Questioning the perfection of perfect competition
Some writers, e.g. Nobel prize winner Friedrich von Hayek, have disputed the idea that perfect competition is the best form of market structure. Hayek argued that supernormal profits can be seen as the basiss for investment by firms into new technology, reasearch and development and innovation. If supernormal profits are always competed away, as happens under perfect competition, such activity will not take place. Similarly, Joseph Schumpter argued that only in monopoly and oligopoly markets can firms afford to undertake R&D. Under this sort of argument, it is not quite so clear that perfect competition is the perfect market structure.
- The model of perfect competition describes an extreme form of market structure. It rests on a sequence of assumptions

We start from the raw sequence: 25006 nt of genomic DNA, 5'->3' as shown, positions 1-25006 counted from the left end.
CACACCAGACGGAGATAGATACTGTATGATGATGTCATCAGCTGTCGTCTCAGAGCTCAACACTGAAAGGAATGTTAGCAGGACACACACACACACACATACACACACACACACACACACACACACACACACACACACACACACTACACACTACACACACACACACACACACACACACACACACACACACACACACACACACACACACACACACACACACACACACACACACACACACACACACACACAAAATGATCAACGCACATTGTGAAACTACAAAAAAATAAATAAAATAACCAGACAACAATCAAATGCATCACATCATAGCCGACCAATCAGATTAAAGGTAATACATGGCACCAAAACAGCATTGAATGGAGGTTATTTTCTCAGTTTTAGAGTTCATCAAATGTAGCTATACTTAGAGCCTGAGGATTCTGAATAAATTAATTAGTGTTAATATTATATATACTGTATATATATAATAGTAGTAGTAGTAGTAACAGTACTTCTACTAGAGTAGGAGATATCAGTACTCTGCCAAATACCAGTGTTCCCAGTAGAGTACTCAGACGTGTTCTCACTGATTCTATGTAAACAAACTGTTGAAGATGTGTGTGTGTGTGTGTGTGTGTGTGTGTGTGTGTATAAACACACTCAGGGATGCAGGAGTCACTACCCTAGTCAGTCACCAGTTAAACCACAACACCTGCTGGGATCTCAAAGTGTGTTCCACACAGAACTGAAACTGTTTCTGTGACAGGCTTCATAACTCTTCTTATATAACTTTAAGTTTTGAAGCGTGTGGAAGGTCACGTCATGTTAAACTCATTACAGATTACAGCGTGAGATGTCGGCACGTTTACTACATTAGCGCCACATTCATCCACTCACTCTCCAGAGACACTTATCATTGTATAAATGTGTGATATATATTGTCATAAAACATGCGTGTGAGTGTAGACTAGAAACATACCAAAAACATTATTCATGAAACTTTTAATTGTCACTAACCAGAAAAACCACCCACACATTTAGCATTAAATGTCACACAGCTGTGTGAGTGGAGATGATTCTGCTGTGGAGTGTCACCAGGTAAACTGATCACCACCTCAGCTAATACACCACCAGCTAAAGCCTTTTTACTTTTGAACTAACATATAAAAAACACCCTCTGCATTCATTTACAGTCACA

- Its key characteristics are hat no individual trader can influence the market price of a good or service being traded, and there is freedom of entry and exit.
- In such circumstances each firm faces a completely elastic demand curve for its product, and can sell as much as it likes at the going market price.
- A profit-maximising firm chooses to produce the level of output at which marginal revenue is equal to marginal cost. MC = MR
- The firm’s short run marginal cost curve, above its short run average variable cost curve, represents its short run supply curve.
- The industry’s short run supply curve is the horizontal summation of the supply curves of all the firms in the market.
- Firms may make supernormal profits in the short run, but because there is freedom of entry these profits will be competed away in the long run by new firms joining the market
- The long-run industry supply curve is horizontal, with price adjusting to the minimum level the typical firms long run average cost curve.
- Under perfect competition in long-run equilibrium, both productive efficiency and allocative efficiency are achieved.